Kitzhaber stung by butterfly

On February 18, 2015, Dr. John Kitzhaber, former governor of Oregon, fell from a cliff 100,000 feet above the floor of the Willamette Valley. Though he was climbing with others, he fell alone. His legacy, found near the capitol in Salem, did not survive.

Many focus on the last moments of his climb, and wonder how an avid outdoorsman could succumb to such a fate.  An autopsy has shown, like many men of his age and “lone-wolfness,” Kitzhaber suffered a malfunction linked to the “Y” chromosome, leaving him vulnerable to a sting by the blind butterfly, Femme Fatale.

Femme Fatale has evolved attributes that attract the susceptible, usually a man with strength and resources who can contribute to her wing span and survival through summer storms. Attached securely to the back of his neck, the butterfly has access to neurons between brain, heart and testes.

There is evidence Kitzhaber may have been stung at least once before by a similar species, rendering him even more susceptible.

Those not exposed to butterfly venom will not grasp the reality-distorting vertigo it induces. Laws of physics seem suspended. Solid walls, inviolable boundaries, the very ground and certainly the mountain path traversed by the former governor, are as if painted on soft curtains that shift and billow in ever changing breezes churned by the butterfly’s softly pulsing wings.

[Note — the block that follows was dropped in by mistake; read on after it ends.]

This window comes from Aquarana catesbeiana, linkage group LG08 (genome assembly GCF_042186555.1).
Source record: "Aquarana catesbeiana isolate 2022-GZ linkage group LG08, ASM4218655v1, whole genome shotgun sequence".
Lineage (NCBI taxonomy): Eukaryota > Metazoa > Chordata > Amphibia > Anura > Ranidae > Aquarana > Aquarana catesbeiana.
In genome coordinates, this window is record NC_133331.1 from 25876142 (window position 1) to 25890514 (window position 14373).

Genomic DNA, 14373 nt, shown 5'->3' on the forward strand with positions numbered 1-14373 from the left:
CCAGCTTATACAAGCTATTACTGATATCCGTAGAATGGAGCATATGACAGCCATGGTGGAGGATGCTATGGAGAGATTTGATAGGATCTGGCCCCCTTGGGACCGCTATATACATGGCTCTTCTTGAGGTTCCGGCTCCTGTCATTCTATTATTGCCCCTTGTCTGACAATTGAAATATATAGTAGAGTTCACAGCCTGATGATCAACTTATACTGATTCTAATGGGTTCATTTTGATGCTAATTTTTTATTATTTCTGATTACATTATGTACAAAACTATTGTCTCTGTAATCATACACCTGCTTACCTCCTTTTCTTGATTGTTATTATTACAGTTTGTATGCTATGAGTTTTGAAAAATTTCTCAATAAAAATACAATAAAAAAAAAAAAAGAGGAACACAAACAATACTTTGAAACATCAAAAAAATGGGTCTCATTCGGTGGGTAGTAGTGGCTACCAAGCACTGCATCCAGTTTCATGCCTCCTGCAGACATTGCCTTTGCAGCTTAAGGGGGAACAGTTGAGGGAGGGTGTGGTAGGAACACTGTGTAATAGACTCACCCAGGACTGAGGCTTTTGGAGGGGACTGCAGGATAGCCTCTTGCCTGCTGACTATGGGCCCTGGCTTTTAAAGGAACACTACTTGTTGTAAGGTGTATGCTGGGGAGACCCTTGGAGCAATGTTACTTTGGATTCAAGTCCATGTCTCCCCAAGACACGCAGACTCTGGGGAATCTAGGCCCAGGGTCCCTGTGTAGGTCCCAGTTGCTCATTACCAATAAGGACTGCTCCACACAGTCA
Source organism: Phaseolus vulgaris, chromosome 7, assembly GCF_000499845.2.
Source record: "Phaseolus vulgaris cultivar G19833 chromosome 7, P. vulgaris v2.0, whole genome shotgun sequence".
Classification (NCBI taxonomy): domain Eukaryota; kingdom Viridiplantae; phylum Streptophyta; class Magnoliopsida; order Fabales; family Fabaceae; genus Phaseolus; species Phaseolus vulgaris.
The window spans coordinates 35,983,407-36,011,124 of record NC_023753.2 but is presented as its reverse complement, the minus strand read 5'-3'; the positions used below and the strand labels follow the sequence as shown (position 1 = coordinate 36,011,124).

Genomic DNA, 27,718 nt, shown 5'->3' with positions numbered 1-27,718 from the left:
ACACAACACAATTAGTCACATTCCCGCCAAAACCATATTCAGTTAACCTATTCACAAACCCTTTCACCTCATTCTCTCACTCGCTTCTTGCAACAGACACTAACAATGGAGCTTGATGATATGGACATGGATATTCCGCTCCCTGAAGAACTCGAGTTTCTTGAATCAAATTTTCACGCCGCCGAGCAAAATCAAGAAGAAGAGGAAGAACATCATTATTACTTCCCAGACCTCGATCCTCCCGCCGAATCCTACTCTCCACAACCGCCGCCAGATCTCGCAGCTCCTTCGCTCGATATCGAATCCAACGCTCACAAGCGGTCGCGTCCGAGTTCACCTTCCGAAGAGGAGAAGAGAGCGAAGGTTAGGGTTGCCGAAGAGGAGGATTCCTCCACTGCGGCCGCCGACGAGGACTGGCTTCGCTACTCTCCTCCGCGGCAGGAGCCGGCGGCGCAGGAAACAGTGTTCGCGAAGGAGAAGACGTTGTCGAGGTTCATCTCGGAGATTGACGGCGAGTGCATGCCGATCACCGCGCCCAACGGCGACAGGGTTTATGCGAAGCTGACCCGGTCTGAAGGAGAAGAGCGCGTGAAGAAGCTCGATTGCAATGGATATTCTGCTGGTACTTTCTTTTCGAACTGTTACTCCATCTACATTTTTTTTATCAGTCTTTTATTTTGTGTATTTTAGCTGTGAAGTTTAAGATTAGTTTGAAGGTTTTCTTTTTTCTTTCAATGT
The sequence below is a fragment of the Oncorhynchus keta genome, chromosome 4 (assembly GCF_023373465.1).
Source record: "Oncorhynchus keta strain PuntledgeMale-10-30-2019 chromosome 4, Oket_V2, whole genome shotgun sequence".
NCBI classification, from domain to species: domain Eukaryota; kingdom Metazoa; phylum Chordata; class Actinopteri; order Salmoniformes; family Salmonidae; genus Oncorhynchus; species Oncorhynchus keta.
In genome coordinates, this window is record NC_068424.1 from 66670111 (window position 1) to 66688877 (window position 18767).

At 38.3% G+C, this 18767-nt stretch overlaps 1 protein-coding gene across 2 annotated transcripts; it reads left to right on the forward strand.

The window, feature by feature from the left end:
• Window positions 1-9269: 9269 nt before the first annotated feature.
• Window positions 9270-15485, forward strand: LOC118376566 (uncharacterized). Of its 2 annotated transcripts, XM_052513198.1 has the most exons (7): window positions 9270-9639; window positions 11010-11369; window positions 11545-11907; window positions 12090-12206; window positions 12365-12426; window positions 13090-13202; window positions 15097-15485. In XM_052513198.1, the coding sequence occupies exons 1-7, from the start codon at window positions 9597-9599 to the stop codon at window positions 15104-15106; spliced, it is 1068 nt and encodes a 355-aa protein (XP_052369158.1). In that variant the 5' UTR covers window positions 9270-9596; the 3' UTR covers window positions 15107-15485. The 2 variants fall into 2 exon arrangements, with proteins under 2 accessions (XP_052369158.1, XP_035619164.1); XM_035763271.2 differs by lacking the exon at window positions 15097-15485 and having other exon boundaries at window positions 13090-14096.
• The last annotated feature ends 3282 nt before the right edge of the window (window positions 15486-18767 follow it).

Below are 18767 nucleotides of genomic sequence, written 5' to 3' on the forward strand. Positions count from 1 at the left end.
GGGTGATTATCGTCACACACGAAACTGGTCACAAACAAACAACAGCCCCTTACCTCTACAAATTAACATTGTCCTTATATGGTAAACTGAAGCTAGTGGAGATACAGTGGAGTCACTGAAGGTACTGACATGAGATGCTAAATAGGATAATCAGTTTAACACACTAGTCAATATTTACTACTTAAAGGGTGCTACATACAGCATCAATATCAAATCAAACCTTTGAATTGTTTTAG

From the outside, it’s as if the sufferer has lost touch with “what’s real” and is blind to appearance, context or consequences. From the inside, it’s as if “what’s real” is just out of reach, pushed farther and farther away by toxins of need, greed and illusion.

Inducing a state of false symbiosis, Femme Fatale attaches her goals to those of the victim, and values are twisted to appear mutual. The result is an exceedingly convincing illusion that the path towards her desires is a path shared and will bring fabulous, if intangible, reward.

The blind butterfly knows only that resources she needs to keep flying are available. Flying is her only goal. Often a butterfly will leave a trail of the broken until the day she loses her shimmer and is seen as another creature altogether.

Ultimately, that’s the tragedy. Right to the point where she takes wing again, those stung by Femme Fatale feel a wondrous future waits just around the next bend in the path. It may be a different path and a different future than they envisioned before the toxins took hold, but it becomes the only one they believe in.

It’s common for them to exclaim, as footing is lost in the loose dirt of illusion, “I love her!” just as the butterfly releases her grip and lets them fall to their fate, while she flies to embrace another.

About Erik Dolson

Erik Dolson is a writer living in Oregon
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